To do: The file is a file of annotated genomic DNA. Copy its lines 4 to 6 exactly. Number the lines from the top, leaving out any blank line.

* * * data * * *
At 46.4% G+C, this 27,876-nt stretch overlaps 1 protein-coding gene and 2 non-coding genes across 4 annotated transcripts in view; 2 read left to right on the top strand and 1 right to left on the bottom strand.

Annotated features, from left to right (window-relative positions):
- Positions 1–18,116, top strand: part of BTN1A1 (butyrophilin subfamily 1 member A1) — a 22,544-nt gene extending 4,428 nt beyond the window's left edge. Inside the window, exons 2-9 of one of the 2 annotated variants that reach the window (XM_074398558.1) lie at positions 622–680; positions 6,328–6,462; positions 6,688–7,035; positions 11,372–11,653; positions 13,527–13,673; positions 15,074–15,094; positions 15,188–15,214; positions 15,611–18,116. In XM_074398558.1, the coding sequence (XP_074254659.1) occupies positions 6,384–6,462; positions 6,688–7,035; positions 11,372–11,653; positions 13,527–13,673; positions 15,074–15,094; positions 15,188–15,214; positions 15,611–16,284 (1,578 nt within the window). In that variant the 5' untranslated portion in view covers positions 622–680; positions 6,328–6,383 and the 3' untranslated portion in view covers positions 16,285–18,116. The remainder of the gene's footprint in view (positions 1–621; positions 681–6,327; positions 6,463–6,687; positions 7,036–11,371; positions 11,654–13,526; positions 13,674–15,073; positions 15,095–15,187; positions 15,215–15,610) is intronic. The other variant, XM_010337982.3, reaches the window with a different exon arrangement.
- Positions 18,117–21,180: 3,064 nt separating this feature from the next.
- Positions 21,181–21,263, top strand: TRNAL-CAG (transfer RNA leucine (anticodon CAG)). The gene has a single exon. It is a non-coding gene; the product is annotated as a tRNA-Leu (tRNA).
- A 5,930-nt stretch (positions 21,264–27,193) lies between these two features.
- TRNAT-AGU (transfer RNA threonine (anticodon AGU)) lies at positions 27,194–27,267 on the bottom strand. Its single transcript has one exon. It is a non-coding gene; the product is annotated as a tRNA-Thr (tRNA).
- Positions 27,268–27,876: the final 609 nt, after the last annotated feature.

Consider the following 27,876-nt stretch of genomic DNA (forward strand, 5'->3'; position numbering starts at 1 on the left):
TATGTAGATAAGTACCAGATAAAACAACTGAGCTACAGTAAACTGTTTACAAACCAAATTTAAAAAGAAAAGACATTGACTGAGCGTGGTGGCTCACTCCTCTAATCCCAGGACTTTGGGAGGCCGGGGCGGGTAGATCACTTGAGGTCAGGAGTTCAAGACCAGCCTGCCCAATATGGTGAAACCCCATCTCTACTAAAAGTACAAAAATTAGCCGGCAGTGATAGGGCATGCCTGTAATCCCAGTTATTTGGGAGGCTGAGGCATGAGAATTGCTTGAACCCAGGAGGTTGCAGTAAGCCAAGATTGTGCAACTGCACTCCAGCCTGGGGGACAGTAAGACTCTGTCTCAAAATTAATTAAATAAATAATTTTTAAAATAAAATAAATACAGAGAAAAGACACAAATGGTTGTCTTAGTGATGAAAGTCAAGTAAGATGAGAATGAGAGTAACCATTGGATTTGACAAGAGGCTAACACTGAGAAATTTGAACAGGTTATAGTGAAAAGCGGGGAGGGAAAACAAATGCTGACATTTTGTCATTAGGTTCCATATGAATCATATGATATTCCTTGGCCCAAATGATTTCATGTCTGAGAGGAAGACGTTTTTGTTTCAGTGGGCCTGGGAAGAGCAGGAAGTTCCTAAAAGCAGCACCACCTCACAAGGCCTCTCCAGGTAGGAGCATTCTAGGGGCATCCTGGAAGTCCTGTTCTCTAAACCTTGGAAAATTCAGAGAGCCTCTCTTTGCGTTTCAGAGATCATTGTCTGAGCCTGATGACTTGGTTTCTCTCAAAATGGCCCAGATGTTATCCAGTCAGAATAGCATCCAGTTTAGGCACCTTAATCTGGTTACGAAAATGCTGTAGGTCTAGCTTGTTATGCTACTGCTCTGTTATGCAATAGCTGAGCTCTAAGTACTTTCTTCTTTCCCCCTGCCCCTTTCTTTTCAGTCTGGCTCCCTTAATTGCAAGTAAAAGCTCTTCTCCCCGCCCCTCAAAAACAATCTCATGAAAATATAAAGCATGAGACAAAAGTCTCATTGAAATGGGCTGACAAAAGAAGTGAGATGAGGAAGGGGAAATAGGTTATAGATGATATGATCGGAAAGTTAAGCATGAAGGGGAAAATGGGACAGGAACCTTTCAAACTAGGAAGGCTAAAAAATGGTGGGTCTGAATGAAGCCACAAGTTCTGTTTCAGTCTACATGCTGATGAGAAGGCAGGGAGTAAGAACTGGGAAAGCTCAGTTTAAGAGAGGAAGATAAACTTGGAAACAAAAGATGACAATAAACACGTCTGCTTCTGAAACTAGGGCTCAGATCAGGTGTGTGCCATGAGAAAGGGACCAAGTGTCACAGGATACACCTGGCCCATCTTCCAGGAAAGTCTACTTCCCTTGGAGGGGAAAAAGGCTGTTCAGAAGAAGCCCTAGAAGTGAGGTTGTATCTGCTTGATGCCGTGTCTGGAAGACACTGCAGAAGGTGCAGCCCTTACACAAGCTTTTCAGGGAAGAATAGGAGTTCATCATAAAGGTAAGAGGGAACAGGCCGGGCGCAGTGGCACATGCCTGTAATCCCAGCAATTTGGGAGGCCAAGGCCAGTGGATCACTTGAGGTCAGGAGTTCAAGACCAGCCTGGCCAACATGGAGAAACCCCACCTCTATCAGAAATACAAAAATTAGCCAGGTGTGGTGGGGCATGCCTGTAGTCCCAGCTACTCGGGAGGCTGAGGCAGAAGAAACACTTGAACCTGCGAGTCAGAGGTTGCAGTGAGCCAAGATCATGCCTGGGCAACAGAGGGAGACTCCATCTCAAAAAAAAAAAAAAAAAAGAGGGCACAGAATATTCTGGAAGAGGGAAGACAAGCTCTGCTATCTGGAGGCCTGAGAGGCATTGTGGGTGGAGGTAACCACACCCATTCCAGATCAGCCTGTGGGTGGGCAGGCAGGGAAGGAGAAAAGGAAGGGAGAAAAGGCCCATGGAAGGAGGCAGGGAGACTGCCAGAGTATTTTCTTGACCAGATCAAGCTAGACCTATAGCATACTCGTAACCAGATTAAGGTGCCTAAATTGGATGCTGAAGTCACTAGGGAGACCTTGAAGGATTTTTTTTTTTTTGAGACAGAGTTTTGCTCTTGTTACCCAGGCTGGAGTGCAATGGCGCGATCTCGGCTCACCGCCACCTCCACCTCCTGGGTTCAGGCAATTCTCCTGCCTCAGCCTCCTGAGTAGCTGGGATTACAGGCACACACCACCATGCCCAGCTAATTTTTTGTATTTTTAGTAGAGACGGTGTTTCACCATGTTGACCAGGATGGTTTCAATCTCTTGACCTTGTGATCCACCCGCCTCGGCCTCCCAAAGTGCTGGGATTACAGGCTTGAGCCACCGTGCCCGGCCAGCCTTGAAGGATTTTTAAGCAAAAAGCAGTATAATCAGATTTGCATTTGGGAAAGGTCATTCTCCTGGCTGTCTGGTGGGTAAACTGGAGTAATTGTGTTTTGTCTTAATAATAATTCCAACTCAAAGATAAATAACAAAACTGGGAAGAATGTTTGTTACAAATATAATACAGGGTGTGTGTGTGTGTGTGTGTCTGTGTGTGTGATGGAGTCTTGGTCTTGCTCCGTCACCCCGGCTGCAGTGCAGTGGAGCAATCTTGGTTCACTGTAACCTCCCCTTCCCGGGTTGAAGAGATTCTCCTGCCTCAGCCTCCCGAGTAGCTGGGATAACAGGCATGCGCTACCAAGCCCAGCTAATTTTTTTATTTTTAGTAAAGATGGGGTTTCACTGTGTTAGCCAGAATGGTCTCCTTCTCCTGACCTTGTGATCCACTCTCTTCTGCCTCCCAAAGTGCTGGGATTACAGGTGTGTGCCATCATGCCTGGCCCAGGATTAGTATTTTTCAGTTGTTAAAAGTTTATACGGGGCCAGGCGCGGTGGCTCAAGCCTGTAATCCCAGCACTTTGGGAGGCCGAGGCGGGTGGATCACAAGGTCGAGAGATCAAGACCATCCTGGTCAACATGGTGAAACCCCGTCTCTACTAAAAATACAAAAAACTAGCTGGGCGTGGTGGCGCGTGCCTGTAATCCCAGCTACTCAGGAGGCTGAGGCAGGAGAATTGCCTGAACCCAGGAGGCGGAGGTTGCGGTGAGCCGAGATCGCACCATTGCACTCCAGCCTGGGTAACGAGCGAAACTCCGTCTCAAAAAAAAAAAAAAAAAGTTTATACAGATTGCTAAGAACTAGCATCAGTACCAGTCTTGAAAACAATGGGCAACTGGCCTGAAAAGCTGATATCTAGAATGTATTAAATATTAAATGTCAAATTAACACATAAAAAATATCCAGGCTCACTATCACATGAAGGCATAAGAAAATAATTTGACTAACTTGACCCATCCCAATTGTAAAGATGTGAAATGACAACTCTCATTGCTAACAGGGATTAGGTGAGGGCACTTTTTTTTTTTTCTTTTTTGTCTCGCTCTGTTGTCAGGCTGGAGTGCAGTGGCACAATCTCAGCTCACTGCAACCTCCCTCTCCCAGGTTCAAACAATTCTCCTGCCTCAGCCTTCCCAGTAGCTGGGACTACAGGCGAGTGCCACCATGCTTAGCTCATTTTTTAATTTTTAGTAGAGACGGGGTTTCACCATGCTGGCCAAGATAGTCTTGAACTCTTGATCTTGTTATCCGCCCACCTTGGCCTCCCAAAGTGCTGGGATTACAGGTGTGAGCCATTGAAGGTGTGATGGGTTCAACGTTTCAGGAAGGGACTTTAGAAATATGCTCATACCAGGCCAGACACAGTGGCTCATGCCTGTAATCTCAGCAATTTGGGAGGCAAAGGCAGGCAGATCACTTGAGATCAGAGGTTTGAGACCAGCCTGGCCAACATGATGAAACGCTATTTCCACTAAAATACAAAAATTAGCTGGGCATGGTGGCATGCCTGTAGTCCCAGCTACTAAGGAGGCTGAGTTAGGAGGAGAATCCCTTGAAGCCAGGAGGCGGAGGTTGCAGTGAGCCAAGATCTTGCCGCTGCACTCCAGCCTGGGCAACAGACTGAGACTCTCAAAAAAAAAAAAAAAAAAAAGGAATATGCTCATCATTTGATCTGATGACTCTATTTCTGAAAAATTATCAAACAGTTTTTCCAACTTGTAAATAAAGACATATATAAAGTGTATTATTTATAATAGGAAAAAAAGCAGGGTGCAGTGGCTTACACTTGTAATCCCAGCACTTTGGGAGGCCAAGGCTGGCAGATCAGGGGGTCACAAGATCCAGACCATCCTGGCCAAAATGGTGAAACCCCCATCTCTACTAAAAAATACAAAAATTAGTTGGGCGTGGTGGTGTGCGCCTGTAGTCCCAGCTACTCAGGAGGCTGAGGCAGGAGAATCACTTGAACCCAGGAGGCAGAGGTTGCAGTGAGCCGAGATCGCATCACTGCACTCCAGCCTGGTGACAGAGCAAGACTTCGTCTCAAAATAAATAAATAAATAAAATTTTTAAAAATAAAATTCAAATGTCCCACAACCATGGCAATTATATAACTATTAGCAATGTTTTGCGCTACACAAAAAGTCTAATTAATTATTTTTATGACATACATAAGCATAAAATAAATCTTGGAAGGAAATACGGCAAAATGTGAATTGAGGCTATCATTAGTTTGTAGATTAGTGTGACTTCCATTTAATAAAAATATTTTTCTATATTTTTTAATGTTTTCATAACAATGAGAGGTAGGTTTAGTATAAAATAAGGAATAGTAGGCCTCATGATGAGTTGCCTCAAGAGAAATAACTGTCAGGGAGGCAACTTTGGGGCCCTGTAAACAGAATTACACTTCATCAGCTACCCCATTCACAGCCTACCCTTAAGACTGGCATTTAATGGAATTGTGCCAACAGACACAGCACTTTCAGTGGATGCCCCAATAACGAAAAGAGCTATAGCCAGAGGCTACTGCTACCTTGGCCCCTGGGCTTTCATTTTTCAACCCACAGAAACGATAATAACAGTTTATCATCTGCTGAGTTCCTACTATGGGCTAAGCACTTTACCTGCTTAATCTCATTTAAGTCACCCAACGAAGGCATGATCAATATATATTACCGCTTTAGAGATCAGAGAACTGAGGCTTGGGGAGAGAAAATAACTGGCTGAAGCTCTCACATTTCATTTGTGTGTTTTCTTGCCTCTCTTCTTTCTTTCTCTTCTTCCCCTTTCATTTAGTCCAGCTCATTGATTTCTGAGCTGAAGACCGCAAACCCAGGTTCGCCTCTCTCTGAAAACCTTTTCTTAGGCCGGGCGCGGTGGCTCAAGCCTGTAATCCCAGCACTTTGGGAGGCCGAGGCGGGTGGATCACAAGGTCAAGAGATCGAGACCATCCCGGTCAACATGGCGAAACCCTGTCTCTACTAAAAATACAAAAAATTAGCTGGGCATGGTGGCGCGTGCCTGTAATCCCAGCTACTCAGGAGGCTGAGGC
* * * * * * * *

- Positions 18,117–21,180: 3,064 nt separating this feature from the next.
- Positions 21,181–21,263, top strand: TRNAL-CAG (transfer RNA leucine (anticodon CAG)). The gene has a single exon. It is a non-coding gene; the product is annotated as a tRNA-Leu (tRNA).
- A 5,930-nt stretch (positions 21,264–27,193) lies between these two features.